The last week of 2021 had a sad ending for the scientific fields of ecology, animal behavior, indeed for all of biology. Edward O. Wilson died on Dec. 26.
Wilson’s prestige among modern biologists goes unsurpassed, and tracking the career milestones of such a luminary is both easy and difficult — easy because there are so many notable achievements to choose from; difficult because deciding which ones to select is a humbling task.
How do you appropriately classify the world’s top expert on ants who has also achieved the top tiers of excellence as an evolutionary biologist, sociobiologist, biogeographer and philosopher of scientific ethics? I will stick to fire ants, islands and biodiversity as appropriate topics for an environmental column.
Unknown to me at the time, I first crossed E. O. Wilson’s wake in the 1950s when, as a high school student in Tuscaloosa, I met professor Ralph Chermock. Wilson was already well on his way to becoming Chermock’s most famous student at the University of Alabama, where he completed his bachelor’s and master’s degrees.
I checked out Wilson’s master’s thesis on fire ants from the biology department. He was far ahead of anyone else in focusing on the potential threat of these new invaders from South America.
Everyone now knows about the peril of fire ants and how they are a continuing nuisance. But imagine a college student publishing this prophetic statement: “It is apparent, however, that the ants are going to have to be controlled soon. We are not certain yet of the danger they constitute to our wildlife and forests, but we are sure, at least, that they are farm pests of the first magnitude and that they have just begun to spread.”
Wilson’s classic original research and thesis on fire ants became a yardstick for what a college student could achieve.
One of the biological principles with which Wilson is associated in the minds of ecologists and today’s conservation biologists culminated in his 1967 book (with R. H. MacArthur) “The Theory of Island Biogeography.” The theory is a simple one even I can understand — the number of animal species present on an island is directly dependent on the size of the island. Larger islands have more species than smaller ones.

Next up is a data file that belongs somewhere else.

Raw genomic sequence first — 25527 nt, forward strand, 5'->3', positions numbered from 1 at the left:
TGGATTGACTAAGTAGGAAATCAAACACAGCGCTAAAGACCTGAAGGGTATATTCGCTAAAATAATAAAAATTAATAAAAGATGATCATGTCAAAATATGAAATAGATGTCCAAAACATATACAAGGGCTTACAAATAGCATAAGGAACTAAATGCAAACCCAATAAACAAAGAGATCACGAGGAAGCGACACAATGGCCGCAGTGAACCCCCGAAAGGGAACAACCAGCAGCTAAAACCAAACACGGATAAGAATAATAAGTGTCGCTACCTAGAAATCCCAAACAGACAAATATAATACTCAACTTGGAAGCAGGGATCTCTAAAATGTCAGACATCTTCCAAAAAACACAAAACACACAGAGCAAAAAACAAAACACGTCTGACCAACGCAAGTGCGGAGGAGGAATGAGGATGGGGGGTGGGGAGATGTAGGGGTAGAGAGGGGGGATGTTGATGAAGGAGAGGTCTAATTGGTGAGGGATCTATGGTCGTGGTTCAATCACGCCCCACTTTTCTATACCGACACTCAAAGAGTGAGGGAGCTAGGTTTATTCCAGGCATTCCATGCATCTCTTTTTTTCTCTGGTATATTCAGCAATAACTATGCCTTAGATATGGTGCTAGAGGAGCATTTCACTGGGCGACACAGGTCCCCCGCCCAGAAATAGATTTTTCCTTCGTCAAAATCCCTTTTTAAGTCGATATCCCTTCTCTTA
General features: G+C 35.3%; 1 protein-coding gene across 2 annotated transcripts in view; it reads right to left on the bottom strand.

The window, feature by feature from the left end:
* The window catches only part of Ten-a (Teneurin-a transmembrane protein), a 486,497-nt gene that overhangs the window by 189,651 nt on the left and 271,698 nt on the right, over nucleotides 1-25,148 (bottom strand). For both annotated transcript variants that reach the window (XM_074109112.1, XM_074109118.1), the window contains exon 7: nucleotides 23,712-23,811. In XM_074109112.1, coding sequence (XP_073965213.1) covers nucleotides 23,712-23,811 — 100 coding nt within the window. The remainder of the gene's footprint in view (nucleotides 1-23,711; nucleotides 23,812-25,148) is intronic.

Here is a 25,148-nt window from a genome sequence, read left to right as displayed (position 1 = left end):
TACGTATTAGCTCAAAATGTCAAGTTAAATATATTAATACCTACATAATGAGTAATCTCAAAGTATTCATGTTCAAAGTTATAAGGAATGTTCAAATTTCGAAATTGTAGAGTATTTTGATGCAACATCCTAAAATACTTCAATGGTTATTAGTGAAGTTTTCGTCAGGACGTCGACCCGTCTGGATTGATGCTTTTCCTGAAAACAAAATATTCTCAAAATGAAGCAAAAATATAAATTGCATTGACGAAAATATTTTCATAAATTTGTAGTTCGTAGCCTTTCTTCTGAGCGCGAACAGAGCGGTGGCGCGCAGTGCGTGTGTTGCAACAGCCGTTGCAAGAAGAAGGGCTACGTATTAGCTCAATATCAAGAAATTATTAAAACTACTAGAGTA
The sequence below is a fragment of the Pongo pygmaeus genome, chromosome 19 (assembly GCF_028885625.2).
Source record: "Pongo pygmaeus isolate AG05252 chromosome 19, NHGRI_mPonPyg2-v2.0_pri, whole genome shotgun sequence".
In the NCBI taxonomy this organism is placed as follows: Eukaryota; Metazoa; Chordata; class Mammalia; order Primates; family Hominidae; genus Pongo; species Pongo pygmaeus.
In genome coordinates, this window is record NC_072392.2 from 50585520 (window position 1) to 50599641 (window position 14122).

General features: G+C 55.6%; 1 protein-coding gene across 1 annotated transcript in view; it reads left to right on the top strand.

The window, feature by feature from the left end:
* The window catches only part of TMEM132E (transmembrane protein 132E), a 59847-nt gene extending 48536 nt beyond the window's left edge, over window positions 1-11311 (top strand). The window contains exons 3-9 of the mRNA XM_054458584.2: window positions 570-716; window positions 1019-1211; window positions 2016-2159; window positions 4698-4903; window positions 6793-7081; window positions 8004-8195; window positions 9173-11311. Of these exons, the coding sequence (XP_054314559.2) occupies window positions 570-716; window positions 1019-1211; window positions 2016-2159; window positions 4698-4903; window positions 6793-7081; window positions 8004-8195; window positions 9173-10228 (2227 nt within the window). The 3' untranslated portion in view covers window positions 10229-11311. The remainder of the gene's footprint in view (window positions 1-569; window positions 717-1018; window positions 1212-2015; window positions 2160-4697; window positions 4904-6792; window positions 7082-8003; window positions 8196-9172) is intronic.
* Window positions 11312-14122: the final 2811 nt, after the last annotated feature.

Also, similar-size islands differ in species numbers based on their distance from the mainland — distant islands have fewer species than nearby ones. The formulas are complex, but the basic principle that island size and the distance separating an island from other land has been the underpinning of thousands of ecological studies.
Included among Wilson’s many landmark books and other works are those that validated the importance of identifying and preserving the world’s “biological diversity,” a term that he eventually consolidated into the word “biodiversity.”
His reputation for championing the protection of biodiversity on a global scale is widespread and penetrating, not only among his academic peers, conservation groups and environmentalists but also among the educated public.
Wilson also touched on the sensitive point of the good-news-bad-news about Alabama and other regions of the Southeast. Having grown up in the state, he appreciated the rich diversity of species and habitats found in Alabama and the surrounding Southeastern region, especially Georgia, Florida and the Carolinas. Nonetheless, although more species exist in the region than in most places outside of the tropics, more species have also gone extinct there.
Along with California and Hawaii, Alabama has been reported to have the highest extinction rate in the United States. Alabamians can be proud of their natural heritage of high species diversity, but they should be ashamed that more of those species could soon disappear if we do not stop destroying our natural habitats.
How do you go from being a nature-loving kid in Alabama to the most respected ecologist in America? E.O. Wilson’s first step was becoming fascinated with the natural biodiversity surrounding him, a gift available to all of us.
Whit Gibbons is professor of zoology and senior biologist at the University of Georgia’s Savannah River Ecology Laboratory. If you have an environmental question or comment, email firstname.lastname@example.org.